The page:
The inflow of foreign capital that accompanied the NEM had indirect macroeconomic effects on agricultural output, which were in some cases negative. The increased domestic expenditure made possible by foreign aid and foreign investment produces demand-side effects that imply contraction of agriculture. Increased demand produces increases in the domestic prices of those goods and services that cannot readily be imported. These include most services and construction and the expansion of these sectors attracts resources, including labour, away from agriculture. This phenomenon has been observed in many countries experiencing large increases in capital or export revenue inflows from abroad and it is known as the ‘Dutch Disease’ or ‘booming sector’ effect. It causes the prices of agricultural and other traded commodities to decline relative to other prices, with negative effects on agricultural production. To the extent that the NEM increased the exposure of agricultural commodities to international markets, this policy change indirectly increased the impact that these market phenomena had on agricultural production.

From 1997 to 1999 this real appreciation was reversed by the massive nominal depreciation described above. The mechanism is that a nominal depreciation increases the nominal prices of traded goods. Some stickiness in non-traded goods prices caused them to respond slowly to the monetary expansion that was occurring at the same time, with the result that the ratio of traded goods prices to non-traded goods increased. This effect ceased after 2000 and real appreciation resumed.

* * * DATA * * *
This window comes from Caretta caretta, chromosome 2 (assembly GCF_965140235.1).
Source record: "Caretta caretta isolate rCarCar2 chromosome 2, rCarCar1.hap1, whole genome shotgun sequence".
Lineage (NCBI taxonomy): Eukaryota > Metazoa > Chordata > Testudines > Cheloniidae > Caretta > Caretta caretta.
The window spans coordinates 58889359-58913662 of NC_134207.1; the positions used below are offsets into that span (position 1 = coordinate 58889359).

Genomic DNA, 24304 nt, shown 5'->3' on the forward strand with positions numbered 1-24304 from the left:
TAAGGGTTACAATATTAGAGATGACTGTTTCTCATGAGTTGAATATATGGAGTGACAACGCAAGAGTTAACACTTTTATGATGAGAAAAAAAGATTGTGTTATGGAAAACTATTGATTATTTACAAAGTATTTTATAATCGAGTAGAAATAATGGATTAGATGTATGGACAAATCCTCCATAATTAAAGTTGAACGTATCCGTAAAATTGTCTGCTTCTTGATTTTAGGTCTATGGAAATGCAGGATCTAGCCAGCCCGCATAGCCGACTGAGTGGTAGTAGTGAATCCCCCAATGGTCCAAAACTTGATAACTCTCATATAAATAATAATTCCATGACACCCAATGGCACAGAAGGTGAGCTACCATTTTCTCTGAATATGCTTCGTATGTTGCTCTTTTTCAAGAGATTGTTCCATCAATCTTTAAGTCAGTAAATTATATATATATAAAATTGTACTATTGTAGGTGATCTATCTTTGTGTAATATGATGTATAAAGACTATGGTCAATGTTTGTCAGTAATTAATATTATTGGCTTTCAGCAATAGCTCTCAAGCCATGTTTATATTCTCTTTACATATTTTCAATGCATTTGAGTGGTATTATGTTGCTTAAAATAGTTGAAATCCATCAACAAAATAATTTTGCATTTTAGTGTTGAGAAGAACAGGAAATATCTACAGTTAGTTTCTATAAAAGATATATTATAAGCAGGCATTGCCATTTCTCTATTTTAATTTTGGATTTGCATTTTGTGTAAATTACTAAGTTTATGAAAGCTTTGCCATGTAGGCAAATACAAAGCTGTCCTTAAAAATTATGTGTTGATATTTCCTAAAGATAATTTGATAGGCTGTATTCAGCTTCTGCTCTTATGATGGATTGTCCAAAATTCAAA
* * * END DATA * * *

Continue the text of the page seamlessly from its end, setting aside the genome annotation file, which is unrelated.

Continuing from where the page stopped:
The relevance of these events is that since around 1990 agricultural producers in Laos have been subject to a considerable cost-price squeeze. This phenomenon has accelerated the rate of rural to urban migration that would otherwise have occurred. The deterioration in the profitability of agricultural production for the market has also impeded the entry into the market economy of subsistence agricultural producers. In short, these events have resulted in higher levels of rural poverty incidence than might otherwise have occurred. This background is important for understanding rural poverty in Laos.

Download this Discussion Paper [ PDF 314.5KB| 42 pages ].




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Comment(s)

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  1. Ahmad Raza Khan
    (posted 28 November 2008 / 02:15:56 PM)

    It is very impressive and one can learn from the report and implement these findings in our own country. I am from Pakistan where the major portion of population lives in rural areas. The road network in Pakistan is not impressive especially in rural areas the situation is even more worse.